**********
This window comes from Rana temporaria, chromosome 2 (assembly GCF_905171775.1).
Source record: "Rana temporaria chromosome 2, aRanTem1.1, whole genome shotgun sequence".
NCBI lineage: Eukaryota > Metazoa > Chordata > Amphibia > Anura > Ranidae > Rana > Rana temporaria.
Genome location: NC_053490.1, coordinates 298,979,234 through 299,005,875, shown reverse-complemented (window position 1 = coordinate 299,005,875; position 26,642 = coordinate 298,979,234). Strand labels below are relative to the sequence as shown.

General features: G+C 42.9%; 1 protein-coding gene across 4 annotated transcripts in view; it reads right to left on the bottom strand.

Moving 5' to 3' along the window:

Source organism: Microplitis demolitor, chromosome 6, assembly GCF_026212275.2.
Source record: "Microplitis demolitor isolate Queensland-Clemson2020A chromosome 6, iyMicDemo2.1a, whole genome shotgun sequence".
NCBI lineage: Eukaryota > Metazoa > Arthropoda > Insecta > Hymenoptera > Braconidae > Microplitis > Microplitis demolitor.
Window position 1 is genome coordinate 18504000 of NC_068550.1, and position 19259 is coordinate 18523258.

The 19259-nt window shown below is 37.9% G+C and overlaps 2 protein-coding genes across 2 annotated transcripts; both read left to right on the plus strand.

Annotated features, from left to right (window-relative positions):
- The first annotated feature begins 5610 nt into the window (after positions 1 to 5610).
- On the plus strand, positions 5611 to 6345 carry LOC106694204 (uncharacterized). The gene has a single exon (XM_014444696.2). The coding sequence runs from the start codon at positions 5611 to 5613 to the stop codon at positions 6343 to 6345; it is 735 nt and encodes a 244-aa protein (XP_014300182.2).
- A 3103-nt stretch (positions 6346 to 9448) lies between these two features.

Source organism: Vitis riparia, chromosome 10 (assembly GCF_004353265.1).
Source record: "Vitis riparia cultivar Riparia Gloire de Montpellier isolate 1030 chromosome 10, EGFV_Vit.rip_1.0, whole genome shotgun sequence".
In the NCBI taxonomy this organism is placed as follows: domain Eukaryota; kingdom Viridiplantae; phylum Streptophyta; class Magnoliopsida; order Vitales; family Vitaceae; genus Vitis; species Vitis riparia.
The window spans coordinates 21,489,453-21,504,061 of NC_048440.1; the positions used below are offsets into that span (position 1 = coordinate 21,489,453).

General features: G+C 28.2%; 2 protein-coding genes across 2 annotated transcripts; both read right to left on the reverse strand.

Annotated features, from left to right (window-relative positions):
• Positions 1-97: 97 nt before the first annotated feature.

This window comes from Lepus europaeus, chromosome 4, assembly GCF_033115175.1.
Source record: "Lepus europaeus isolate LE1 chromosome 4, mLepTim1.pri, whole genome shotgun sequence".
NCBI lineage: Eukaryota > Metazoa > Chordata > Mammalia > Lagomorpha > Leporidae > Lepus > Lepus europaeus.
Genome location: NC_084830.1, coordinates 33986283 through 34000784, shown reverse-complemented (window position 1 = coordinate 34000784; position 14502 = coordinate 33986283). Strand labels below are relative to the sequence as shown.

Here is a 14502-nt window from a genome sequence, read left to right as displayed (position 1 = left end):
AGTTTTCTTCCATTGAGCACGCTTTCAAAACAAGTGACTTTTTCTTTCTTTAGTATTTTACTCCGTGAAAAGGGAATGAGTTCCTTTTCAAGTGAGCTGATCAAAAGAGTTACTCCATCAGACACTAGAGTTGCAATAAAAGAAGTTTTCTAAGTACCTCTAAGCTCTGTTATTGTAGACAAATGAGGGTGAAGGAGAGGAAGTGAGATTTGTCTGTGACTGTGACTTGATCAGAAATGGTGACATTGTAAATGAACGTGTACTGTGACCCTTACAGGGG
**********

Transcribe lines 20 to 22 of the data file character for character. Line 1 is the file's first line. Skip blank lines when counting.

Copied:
General features: G+C 28.2%; 2 protein-coding genes across 2 annotated transcripts; both read right to left on the reverse strand.

Annotated features, from left to right (window-relative positions):
• Positions 1-97: 97 nt before the first annotated feature.